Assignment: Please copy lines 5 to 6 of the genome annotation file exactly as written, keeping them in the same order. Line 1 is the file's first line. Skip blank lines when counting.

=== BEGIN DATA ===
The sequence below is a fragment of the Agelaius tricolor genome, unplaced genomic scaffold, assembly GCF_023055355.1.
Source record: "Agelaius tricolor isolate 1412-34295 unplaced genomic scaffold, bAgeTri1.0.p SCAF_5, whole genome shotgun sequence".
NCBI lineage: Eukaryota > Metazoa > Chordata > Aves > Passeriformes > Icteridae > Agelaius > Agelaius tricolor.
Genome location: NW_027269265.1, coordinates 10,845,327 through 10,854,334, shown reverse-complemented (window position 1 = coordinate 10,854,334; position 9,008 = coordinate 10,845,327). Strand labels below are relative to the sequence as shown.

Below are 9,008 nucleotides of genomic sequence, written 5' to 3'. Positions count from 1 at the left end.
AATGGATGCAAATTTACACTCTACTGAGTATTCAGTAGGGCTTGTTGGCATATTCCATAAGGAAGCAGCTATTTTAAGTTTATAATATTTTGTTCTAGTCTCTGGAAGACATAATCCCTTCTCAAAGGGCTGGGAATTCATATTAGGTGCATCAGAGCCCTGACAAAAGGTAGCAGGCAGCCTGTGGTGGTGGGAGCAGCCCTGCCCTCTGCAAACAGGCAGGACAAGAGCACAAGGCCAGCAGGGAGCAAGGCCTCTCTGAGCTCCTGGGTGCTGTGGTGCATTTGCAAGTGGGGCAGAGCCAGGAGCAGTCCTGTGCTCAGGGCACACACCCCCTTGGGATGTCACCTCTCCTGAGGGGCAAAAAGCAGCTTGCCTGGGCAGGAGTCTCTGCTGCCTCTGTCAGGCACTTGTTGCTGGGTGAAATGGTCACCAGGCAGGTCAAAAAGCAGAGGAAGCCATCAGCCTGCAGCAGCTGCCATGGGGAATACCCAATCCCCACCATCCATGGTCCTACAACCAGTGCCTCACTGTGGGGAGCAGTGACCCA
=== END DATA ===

Below are 9,008 nucleotides of genomic sequence, written 5' to 3'. Positions count from 1 at the left end.
AATGGATGCAAATTTACACTCTACTGAGTATTCAGTAGGGCTTGTTGGCATATTCCATAAGGAAGCAGCTATTTTAAGTTTATAATATTTTGTTCTAGTCTCTGGAAGACATAATCCCTTCTCAAAGGGCTGGGAATTCATATTAGGTGCATCAGAGCCCTGACAAAAGGTAGCAGGCAGCCTGTGGTGGTGGGAGCAGCCCTGCCCTCTGCAAACAGGCAGGACAAGAGCACAAGGCCAGCAGGGAGCAAGGCCTCTCTGAGCTCCTGGGTGCTGTGGTGCATTTGCAAGTGGGGCAGAGCCAGGAGCAGTCCTGTGCTCAGGGCACACACCCCCTTGGGATGTCACCTCTCCTGAGGGGCAAAAAGCAGCTTGCCTGGGCAGGAGTCTCTGCTGCCTCTGTCAGGCACTTGTTGCTGGGTGAAATGGTCACCAGGCAGGTCAAAAAGCAGAGGAAGCCATCAGCCTGCAGCAGCTGCCATGGGGAATACCCAATCCCCACCATCCATGGTCCTACAACCAGTGCCTCACTGTGGGGAGCAGTGACCCA